Warming climate will likely boost suicide rates worldwide
As global temperatures rise because of climate change, suicide rates are likely to rise as well, according to a new analysis by Stanford University and UC Berkeley researchers.
The study, published today in the journal Nature Climate Change, concluded that projected temperature increases over the next few decades could lead to an additional 21,000 suicides in the United States and Mexico by 2050. That’s an increase of several percentage points over rates today, which are actually rising as other causes of death decline.
While people have recognized for centuries that suicides tend to peak during warmer months, many factors beyond temperature also vary seasonally, such as unemployment rates or the amount of daylight. Until now, it has been difficult to disentangle the role of temperature and other risk factors.
“This may be the first decisive evidence that climate change will have a substantial effect on mental health in the United States and Mexico, with tragic human costs,” said Solomon Hsiang, study co-author and an associate professor at the Goldman School of Public Policy. “We’ve been studying the effects of warming on conflict and violence for years, finding that people fight more when it’s hot. Now we see that in addition to hurting others, some individuals hurt themselves. It appears that heat profoundly affects the human mind and how we decide to inflict harm.”
The researchers compared historical temperature and suicide data across thousands of U.S. counties and Mexican municipalities over several decades, and also analyzed the language used in over half a billion Twitter updates – tweets – to determine whether hotter temperatures impact mental well-being. They looked, for example, at whether people’s tweets expressed feeling ‘lonely,’ ‘trapped,’ or ‘suicidal’ more often during hot spells.
“We found very strong evidence that abnormally hot weather increases both suicide rates and the use of depressive language on social media,” said lead author Marshall Burke, an assistant professor of Earth system science in the School of Earth, Energy & Environmental Sciences at Stanford who received his Ph.D. from UC Berkeley in 2014. “Surprisingly, these effects differ very little based on how rich populations are or if they are used to warm weather. For example, the effects in Texas are some of the highest in the country.”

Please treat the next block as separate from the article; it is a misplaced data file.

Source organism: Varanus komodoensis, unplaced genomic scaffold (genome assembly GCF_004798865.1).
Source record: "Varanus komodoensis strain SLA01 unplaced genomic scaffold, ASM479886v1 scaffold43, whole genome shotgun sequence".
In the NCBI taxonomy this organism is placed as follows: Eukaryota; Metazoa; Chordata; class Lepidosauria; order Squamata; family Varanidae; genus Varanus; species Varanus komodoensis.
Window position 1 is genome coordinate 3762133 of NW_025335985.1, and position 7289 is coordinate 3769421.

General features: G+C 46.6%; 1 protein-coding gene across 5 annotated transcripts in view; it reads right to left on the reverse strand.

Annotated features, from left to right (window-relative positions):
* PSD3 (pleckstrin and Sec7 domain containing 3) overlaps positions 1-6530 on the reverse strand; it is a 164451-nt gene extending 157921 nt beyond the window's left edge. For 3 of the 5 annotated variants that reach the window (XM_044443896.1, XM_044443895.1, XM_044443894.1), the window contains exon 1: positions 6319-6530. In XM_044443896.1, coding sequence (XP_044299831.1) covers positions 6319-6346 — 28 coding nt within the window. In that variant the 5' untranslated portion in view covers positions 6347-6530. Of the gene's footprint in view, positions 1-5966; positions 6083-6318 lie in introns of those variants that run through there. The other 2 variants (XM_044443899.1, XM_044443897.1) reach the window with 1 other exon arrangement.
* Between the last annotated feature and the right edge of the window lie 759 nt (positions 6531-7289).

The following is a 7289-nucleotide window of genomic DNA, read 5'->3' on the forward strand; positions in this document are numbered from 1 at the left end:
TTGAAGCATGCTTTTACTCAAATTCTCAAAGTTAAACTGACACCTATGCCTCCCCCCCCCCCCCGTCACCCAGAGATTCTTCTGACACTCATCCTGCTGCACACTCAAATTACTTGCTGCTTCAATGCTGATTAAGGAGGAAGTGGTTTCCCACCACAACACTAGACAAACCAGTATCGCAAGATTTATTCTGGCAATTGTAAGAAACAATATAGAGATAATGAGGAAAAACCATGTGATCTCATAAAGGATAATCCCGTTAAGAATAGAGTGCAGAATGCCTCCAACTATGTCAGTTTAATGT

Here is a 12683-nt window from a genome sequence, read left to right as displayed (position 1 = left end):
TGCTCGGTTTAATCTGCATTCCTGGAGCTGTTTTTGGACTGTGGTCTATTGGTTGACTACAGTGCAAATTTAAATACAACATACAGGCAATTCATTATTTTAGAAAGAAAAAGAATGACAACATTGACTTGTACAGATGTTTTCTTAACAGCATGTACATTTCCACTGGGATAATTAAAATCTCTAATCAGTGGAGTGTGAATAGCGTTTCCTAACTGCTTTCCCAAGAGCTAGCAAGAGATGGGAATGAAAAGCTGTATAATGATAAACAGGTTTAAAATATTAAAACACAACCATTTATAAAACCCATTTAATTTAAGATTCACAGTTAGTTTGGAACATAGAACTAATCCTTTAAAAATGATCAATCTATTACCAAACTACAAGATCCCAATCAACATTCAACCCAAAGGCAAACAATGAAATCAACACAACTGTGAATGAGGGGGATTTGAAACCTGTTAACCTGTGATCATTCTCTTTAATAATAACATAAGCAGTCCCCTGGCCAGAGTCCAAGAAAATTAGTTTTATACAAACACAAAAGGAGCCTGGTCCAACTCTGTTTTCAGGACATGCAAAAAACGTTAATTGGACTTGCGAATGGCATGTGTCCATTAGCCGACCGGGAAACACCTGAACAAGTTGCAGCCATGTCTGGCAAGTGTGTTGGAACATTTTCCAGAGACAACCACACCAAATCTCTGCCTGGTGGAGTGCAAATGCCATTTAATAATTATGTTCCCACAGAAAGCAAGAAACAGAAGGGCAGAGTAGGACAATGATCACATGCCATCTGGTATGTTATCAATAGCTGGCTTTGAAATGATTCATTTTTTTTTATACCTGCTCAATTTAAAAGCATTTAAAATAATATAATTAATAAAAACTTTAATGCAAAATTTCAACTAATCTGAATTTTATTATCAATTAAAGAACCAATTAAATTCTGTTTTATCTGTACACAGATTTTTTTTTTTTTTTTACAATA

Based on global climate models, the team calculated that temperature increases by 2050 could raise suicide rates by 1.4 percent in the U.S. and 2.3 percent in Mexico. These effects are roughly as large as the influence of an economic recession, which increases the rate, or suicide prevention programs and gun restriction laws, which decrease the rate.
The researchers emphasize that suicide is complex, with many factors contributing to people’s overall risk. But, while temperature alone is probably not a main motivation, temperature likely affects how individuals perceive, evaluate and act on their own personal situation.
“When talking about climate change, it’s often easy to think in abstractions. But the thousands of additional suicides that are likely to occur as a result of unmitigated climate change are not just a number, they represent tragic losses for families across the country,” Burke said.
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